National Artificial Intelligence Research and Development Strategic Plan 2023 Update

View Full Text: National-AI-RD-Strategy-2023.pdf

Artificial intelligence (AI)[1] is one of the most powerful technologies of our time. In order to seize the opportunities that AI presents, the nation must first work to manage its risks. The federal government plays a critical role in this effort, including through smart investments in research and development (R&D) that promote responsible innovation and advance solutions to the challenges that other sectors will not address on their own. This includes R&D to leverage AI to tackle large societal challenges and develop new approaches to mitigate AI risks. The federal government must place people and communities at the center by investing in responsible R&D that serves the public good, protects people’s rights and safety, and advances democratic values. This update to the National AI R&D Strategic Plan is a roadmap for driving progress toward that goal.

This plan defines the major research challenges in AI to coordinate and focus federal R&D investments. It will ensure continued U.S. leadership in the development and use of trustworthy AI systems, prepare the current and future U.S. workforce for the integration of AI systems across all sectors, and coordinate ongoing AI activities across all federal agencies.[i]

This plan, which follows national AI R&D strategic plans issued in 2016 and 2019, reaffirms eight strategies and adds a ninth to underscore a principled and coordinated approach to international collaboration in AI research:

Strategy 1: Make long-term investments in responsible AI research. Prioritize investments in the next generation of AI to drive responsible innovation that will serve the public good and enable the United States to remain a world leader in AI. This includes advancing foundational AI capabilities such as perception, representation, learning, and reasoning, as well as focused efforts to make AI easier to use and more reliable and to measure and manage risks associated with generative AI.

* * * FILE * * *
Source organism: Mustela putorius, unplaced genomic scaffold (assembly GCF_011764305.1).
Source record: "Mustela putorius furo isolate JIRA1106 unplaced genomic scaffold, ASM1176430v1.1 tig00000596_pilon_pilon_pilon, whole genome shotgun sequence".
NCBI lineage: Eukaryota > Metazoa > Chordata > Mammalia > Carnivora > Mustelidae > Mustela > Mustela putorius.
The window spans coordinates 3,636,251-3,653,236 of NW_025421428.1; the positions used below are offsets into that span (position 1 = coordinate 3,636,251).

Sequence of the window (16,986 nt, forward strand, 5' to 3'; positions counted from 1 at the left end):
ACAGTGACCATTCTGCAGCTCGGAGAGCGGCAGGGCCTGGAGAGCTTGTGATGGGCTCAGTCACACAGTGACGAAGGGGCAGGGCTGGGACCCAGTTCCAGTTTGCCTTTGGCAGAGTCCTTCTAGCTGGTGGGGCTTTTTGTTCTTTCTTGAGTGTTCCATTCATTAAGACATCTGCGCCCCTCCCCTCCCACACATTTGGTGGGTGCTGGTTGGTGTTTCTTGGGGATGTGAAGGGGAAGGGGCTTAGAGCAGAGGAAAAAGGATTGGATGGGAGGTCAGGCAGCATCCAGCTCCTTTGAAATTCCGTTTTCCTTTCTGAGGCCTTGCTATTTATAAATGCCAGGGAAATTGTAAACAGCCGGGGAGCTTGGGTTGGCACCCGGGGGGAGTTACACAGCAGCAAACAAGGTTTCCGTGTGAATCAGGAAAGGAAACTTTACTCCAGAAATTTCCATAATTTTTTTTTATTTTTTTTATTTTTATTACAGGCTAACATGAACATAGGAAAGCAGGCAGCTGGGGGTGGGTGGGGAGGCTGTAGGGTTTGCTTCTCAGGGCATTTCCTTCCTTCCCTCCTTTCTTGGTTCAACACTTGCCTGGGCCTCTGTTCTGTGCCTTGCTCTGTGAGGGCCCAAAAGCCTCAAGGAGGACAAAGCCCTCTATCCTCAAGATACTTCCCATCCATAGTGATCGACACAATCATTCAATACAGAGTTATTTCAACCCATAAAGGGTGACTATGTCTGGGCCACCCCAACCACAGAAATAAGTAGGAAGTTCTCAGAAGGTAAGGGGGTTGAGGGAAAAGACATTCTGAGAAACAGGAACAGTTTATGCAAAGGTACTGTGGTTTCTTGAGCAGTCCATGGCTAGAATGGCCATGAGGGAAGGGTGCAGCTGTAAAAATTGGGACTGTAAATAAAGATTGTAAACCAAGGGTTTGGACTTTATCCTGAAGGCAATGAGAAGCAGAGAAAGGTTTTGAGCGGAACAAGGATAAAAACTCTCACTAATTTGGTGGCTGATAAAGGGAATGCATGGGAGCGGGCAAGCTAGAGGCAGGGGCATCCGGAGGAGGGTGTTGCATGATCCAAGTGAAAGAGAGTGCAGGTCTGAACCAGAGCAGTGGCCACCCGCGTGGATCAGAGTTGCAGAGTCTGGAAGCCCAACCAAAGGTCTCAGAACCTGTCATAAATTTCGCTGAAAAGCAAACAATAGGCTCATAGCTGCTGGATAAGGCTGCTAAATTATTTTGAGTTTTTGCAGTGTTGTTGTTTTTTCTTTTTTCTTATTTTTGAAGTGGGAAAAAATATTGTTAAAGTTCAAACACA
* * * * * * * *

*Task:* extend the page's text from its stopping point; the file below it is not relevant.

Strategy 2: Develop effective methods for human-AI collaboration. Increase understanding of how to create AI systems that effectively complement and augment human capabilities. Open research areas include the attributes and requirements of successful human-AI teams; methods to measure the efficiency, effectiveness, and performance of AI-teaming applications; and mitigating the risk of human misuse of AI-enabled applications that lead to harmful outcomes.

Strategy 3: Understand and address the ethical, legal, and societal implications of AI. Develop approaches to understand and mitigate the ethical, legal, and social risks posed by AI to ensure that AI systems reflect our nation’s values and promote equity. This includes interdisciplinary research to protect and support values through technical processes and design, as well as to advance areas such as AI explainability and privacy-preserving design and analysis. Efforts to develop metrics and frameworks for verifiable accountability, fairness, privacy, and bias are also essential.

Strategy 4: Ensure the safety and security of AI systems. Advance knowledge of how to design AI systems that are trustworthy, reliable, dependable, and safe. This includes research is needed to advance the ability to test, validate, and verify the functionality and accuracy of AI systems, and secure AI systems from cybersecurity and data vulnerabilities.